- Taranza from Kirby: Triple Deluxe, described as the "Master of Puppetry", is a creepy anthropomorphic spider who kidnaps King Dedede, forcing Kirby to save him. He later attaches puppet strings to Dedede, forcing him to fight Kirby once again. However, Taranza turns out to be not as bad as he seems. Once he realizes how cruel his boss, Queen Sectonia, is, he even pulls a HeelFace Turn to help Kirby defeat her.
- In LittleBigPlanet Vita, the Puppeteer is the Big Bad, who has an army of Hollows that cause mayhem all across Carnivalia. Subverted when it turns out that the Puppeteer isn't actually evil, he was locked up by the Hollows, who are the true villains.
- Mesmeralda from Skylanders is a ringmaster/puppeteer spider who runs a circus with her "Puppet Chorus", a bunch of ghostly puppets who follow her every command, and even join in on her Villain Song!
- In Homestuck, while at first Bro's manipulation of puppets via Flash Step and use of them to gaslight and torment Dave is played for comedy, it gradually becomes clear that his raising of Dave crossed the line into severely damaging physical and psychological abuse. Dave (after a long period of denial that anything was wrong or strange about his childhood) eventually acknowledges this.
- Courage the Cowardly Dog: In "The Great Fusilli", the sound of Creepy Circus Music alerts the Bagges that their house has been visited by a magic stage run by a Wicked Cultured crocodile named Fusilli. Fusilli encourages Muriel, Eustace, and Courage to perform on his stage, eventually convincing them to sign a contract to become full-time actors. Things only get worse when Courage goes backstage and discovers many lifeless puppets - and he and his owners are next! Courage goes back to the stage to warn them, but he's too late - letting out a triumphant Evil Laugh, Fusilli uses his stage to turn Muriel and Eustace into puppets. Fusilli is eventually Hoist by His Own Petard when he falls onto the stage, and his natural showmanship causes him to perform even as he is turned into a puppet himself. This is one of the show's few Downer Endings, however, as Muriel and Eustace are still stuck as puppets.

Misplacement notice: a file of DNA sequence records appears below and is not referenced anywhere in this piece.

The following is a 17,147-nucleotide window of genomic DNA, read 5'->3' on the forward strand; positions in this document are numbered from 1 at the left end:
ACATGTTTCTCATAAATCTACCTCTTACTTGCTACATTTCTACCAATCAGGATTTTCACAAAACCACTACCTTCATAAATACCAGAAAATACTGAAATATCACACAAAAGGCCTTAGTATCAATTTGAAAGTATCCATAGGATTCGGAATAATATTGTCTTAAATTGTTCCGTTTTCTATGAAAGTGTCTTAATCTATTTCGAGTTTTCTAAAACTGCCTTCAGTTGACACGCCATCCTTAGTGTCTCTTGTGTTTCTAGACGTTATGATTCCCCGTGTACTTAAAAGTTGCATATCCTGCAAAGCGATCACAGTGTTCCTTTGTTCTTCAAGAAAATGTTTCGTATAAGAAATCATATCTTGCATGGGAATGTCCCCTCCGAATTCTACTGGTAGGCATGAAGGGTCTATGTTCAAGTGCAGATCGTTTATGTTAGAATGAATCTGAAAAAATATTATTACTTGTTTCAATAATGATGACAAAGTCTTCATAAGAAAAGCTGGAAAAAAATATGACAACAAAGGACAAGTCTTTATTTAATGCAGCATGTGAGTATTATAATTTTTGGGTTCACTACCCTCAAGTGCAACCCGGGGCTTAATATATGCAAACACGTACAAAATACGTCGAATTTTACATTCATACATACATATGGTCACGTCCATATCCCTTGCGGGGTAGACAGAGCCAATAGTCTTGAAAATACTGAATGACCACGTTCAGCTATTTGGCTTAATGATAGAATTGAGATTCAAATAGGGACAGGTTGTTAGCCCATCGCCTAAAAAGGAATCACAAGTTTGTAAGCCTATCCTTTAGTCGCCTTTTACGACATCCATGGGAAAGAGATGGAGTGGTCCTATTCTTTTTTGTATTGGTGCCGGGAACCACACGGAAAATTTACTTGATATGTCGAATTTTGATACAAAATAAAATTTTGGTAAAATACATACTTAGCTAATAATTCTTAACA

- Quackerjack from Darkwing Duck is both a Monster Clown and this: he carries a puppet called Mr. Banana Brain around, and often has conversations with himself through it.
- Downplayed with Mr. Garrison from South Park. He has his puppet Mr. Hat in the first few seasons, and although he's not exactly evil, he's a major Jerkass.